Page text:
Benefits of Arts to Kids
CHILDREN LOVE FOR ART
Children naturally love art – painting, drawing, acting, singing, making music… And I am really glad that Learning Vision appreciate the importance of art in building a kids’ brain because there are so many benefits of arts to kids. Both Sonia and Arnold do lots of crafting, drawing, cutting, pasting and painting in school, and most importantly, they love it!
At home, our little artists paint a lot too, at least once a week! Most of the time, I let them go freestyle. No lines, no boxes, no rules.
To me, the process is more important than the product. But there are times, Sonia will request to paint a “princess” for example, and Arnold will request to paint a “lion” or an “elephant” (depending on his mood). Whatever their choice of painting subject, be it abstract painting or object painting, I refrain from offering too much help. We need to learn to have faith in their art work and tell them so, accept their creative products without placing a value judgment on the artwork. These help them to build self-confidence!
Sonia and Arnold love painting so much! Something about painting on an easel makes them super excited!
Actually, I thought that’s a better option too. Unlike painting on a table, they need not reach to dip paintbrushes, and that means no tipping over of paint pots! Less mess and clearing up for me! Unfortunately, we only have one easel, so my kids need to take turns to paint. Both wants to paint on an easel stand!
Here’s Arnold waiting patiently for his turn!
And then, not so patient now!
Jiejie saw how eager Arnold wanted to paint, she gave up her turn! I was actually very impressed with her! Well done, jiejie! And so we spent our afternoon, painting, sheets after sheets.
DO YOU KNOW?
Painting allows children to express their creativity and have fun! Researchers from the Michigan State University have found a very strong correlation between childhood engagement in the creative arts and measurable success later in life. Children who were exposed to a wide variety of arts and crafts were more likely to create unique inventions that is worthy of patents, come up with ideas good enough to start a new company, or publish provocative papers on science and technology. The researchers suggest that children exposed to arts and crafts are able to think “out of the box” since a lot of working with hands involve figuring out how to solve problems creatively. After studying many scientists Co-authors Robert and Michele Root-Bernstein reached this conclusion: “The most eminent and innovative among them are significantly more likely to engage in arts and crafts avocations” than the average Joe.
Impressed? There are MORE benefits of arts to kids!
BENEFITS OF ARTS TO KIDS
Children who paint learn to think with an open mind, to look at situations creatively. They learn to express themselves more deeply through their art and their words. They develop critical-thinking skills and must make decisions about what works and what doesn’t on their own. They also learn to observe and describe, analyse and interpret.
FUN FUN FUN
Splashing pain across a canvas is fun! It’s a past time children can take part in that’s both constructive and enjoyable. And when someone sees their artwork, they’ll gain immeasurable joy from seeing people’s reactions.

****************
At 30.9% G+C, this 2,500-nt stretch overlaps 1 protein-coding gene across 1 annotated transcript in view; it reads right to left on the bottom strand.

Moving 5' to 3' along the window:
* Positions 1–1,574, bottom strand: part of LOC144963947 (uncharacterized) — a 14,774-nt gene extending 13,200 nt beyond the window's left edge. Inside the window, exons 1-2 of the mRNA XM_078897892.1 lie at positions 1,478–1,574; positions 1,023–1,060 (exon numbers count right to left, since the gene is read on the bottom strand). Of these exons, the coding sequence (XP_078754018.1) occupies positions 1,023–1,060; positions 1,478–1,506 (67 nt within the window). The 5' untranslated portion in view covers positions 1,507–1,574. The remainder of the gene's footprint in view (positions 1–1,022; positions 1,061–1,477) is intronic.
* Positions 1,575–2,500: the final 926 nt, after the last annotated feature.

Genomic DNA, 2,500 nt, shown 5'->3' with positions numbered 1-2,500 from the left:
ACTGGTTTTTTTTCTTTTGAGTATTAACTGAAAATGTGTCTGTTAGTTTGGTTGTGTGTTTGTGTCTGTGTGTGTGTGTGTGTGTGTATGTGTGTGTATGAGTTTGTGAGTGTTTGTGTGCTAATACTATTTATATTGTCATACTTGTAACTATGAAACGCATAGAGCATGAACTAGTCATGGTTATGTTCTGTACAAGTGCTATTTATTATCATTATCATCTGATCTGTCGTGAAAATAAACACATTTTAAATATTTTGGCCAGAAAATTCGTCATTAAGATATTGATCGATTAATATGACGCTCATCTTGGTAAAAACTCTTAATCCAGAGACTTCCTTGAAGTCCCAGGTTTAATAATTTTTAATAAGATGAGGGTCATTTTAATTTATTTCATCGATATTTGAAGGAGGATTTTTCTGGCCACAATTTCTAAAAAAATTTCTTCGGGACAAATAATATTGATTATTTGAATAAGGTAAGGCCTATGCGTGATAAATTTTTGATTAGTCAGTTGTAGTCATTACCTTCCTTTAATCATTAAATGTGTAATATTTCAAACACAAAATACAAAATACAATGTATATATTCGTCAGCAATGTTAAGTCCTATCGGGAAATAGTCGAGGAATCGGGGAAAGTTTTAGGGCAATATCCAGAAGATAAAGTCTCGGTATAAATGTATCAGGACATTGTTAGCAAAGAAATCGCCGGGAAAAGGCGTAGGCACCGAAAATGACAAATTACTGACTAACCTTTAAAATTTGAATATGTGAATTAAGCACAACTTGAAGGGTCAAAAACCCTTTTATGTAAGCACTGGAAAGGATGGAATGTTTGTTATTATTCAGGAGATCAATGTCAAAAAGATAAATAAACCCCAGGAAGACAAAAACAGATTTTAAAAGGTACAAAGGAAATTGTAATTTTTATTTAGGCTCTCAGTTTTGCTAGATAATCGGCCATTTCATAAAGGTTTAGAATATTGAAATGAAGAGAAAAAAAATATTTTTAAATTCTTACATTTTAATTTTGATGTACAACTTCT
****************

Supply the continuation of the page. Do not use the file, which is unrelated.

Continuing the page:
By learning to paint, children gain a skill which they can be proud of. Arts build confidence because there is not just one right way to make art, every child can feel pride in his or her original artistic creation.
Children have stress too! There are times when they feel troubled too and painting provides a sanctuary for children. When they are stressed, they can turn to painting to lose themselves in the brush strokes. The act of creating provides a soothing place for them to turn to, and the feeling of accomplishment from completing a project can help replace negative feelings about other things. It can act as a type of therapy, helping to bring out their feelings through painting.
Responding to and encouraging children’s painting is important. See if the invitation is open for conversation first. A good way to start may be to describe what you see, “Sonia, your painting has many long horizontal lines and pink patches”. Wait to see if your child responds; she may want to share more with you or just return to her painting. Interrupting may interfere with the painting process. When they child seems ready to share, ask provoking questions, for example, “What other colour might you use?”, “This part of your paper is blank, is there something you want to paint here?”, “What are you going to do with your painting when it’s done?”.
REMEMBER, there are no rules when it comes to painting. There is no determined product, just a process. Hmm… ok, I take back my words; perhaps, one rule – no painting on the walls. Other than that, I’m pretty cool with Sonia and Arnold painting on papers, canvas, toilet rolls, carton boxes, ice-cream sticks or what not. I used washable paint, so I’m not too worried if they stained the easel stand, table or chair, but I cannot handle dirty walls!
If the weather is good, we just go outdoor (usually to our roof terrace)! There, they can really go freestyle because washing up is a piece of cake! No sweat!
Enjoy painting with your kids!